Bakhmut is valued by Moscow as its capture would give Russian forces a stronger position in capturing all Donetsk and Luhansk regions belonging to Donbass.

On February 12, Mr. Prigozhin said Wagner had taken the village of Krasna Hora near Bakhmut, without mentioning Russian forces, as Moscow began launching a major offensive against the city of Donetsk and several other front-line settlements.

A picture published by Mr. Prigozhin’s press service allegedly shows Wagner fighters at the entrance sign to the village of Krasna Hora


There has been much speculation about Mr. Prigozhin’s ambitions in Russian politics, and there are signs that Mr. Putin is alert to possible challenges from his former chef.

The Kremlin has decided to clip Mr. Prigozhin’s wings by ordering him to stop publicly criticizing the Defense Ministry and advising state media to stop mentioning him or Wagner by name.

Mr Prigozhin has since confirmed that he has also been stripped of the right to recruit convicts from prisons – a vital breeding ground for Wagner’s ranks – and hand power back to the government for their own armed forces.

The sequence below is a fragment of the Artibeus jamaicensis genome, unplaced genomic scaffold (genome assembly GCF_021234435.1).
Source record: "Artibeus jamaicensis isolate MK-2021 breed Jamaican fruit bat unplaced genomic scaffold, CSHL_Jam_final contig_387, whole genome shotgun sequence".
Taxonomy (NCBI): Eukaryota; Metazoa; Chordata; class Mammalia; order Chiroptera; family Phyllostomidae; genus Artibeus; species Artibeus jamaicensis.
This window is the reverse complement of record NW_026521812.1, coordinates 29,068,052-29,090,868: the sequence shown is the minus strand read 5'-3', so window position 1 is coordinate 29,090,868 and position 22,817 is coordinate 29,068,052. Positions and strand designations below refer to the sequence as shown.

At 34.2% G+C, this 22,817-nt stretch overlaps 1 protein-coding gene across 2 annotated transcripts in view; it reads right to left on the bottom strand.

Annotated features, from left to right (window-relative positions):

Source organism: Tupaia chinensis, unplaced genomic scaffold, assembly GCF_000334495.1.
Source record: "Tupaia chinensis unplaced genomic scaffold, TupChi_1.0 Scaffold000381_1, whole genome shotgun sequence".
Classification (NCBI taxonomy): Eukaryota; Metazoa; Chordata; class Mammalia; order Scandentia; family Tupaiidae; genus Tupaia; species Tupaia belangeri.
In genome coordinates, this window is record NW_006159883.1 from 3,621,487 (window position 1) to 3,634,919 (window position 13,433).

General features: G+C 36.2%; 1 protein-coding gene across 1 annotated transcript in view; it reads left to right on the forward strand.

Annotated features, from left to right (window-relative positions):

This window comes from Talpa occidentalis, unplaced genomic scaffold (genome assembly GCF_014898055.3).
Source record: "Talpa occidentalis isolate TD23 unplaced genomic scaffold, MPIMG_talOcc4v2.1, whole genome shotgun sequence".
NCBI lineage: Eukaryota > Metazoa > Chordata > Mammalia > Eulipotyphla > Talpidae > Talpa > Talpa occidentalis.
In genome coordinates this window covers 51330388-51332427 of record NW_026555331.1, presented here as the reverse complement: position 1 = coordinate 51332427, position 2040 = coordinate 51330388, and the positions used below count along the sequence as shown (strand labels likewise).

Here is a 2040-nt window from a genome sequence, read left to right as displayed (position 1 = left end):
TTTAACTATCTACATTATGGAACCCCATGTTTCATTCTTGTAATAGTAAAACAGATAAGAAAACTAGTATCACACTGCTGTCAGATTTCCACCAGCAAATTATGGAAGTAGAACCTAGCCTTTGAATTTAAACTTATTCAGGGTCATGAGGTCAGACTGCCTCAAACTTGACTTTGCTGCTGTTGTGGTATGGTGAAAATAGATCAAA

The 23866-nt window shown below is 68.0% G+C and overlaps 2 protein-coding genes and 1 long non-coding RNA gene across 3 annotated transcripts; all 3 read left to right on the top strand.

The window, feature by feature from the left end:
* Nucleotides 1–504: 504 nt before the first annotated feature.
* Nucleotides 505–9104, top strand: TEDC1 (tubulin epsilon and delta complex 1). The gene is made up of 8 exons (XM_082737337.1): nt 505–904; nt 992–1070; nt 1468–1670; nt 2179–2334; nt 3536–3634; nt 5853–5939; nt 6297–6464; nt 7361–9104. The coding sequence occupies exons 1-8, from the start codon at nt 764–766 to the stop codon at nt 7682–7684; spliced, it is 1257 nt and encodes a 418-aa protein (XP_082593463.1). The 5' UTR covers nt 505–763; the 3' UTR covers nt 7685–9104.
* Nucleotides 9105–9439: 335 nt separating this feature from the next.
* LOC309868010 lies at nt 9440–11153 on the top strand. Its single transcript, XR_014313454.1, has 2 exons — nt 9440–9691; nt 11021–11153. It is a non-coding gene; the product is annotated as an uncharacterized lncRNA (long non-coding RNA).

Sergey Markov, a former Kremlin adviser who maintains contacts in political circles, said the Russian government had made Mr Prigozhin promise not to start his own political movement or join a parliamentary party unless told to do so by officials.

“They’re a little scared of him and think he’s an uncomfortable person,” said Mr. Markov.

The group, formerly PMC Wagner, recently relocated its headquarters to an imposing glass tower in St. Petersburg that doubles as a technology hub, housing modern weapons displays in gray corridors full of camouflaged personnel.

The headquarters of the Wagner Group in St. Petersburg